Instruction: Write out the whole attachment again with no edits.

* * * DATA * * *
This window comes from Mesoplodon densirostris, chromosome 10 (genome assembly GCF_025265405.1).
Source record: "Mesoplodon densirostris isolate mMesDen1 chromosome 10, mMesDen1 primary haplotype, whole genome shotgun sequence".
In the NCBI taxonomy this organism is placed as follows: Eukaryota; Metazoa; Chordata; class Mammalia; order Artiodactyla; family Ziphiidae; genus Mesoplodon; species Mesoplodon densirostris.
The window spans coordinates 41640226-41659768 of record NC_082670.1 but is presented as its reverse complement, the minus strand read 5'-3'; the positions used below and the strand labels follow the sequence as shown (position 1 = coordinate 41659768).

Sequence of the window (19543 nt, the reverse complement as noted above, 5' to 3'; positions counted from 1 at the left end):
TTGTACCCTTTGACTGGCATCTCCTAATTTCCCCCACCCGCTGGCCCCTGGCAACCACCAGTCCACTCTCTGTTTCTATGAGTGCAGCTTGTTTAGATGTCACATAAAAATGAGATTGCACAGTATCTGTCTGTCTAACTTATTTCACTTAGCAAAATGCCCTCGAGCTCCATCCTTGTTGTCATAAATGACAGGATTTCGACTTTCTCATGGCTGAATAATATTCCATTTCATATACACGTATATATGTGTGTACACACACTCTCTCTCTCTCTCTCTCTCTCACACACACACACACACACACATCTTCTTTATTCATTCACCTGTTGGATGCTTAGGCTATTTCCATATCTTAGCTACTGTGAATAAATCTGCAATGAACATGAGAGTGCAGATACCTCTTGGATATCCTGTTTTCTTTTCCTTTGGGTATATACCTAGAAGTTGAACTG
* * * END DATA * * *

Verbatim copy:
This window comes from Mesoplodon densirostris, chromosome 10 (genome assembly GCF_025265405.1).
Source record: "Mesoplodon densirostris isolate mMesDen1 chromosome 10, mMesDen1 primary haplotype, whole genome shotgun sequence".
In the NCBI taxonomy this organism is placed as follows: Eukaryota; Metazoa; Chordata; class Mammalia; order Artiodactyla; family Ziphiidae; genus Mesoplodon; species Mesoplodon densirostris.
The window spans coordinates 41640226-41659768 of record NC_082670.1 but is presented as its reverse complement, the minus strand read 5'-3'; the positions used below and the strand labels follow the sequence as shown (position 1 = coordinate 41659768).

Sequence of the window (19543 nt, the reverse complement as noted above, 5' to 3'; positions counted from 1 at the left end):
TTGTACCCTTTGACTGGCATCTCCTAATTTCCCCCACCCGCTGGCCCCTGGCAACCACCAGTCCACTCTCTGTTTCTATGAGTGCAGCTTGTTTAGATGTCACATAAAAATGAGATTGCACAGTATCTGTCTGTCTAACTTATTTCACTTAGCAAAATGCCCTCGAGCTCCATCCTTGTTGTCATAAATGACAGGATTTCGACTTTCTCATGGCTGAATAATATTCCATTTCATATACACGTATATATGTGTGTACACACACTCTCTCTCTCTCTCTCTCTCTCACACACACACACACACACACATCTTCTTTATTCATTCACCTGTTGGATGCTTAGGCTATTTCCATATCTTAGCTACTGTGAATAAATCTGCAATGAACATGAGAGTGCAGATACCTCTTGGATATCCTGTTTTCTTTTCCTTTGGGTATATACCTAGAAGTTGAACTG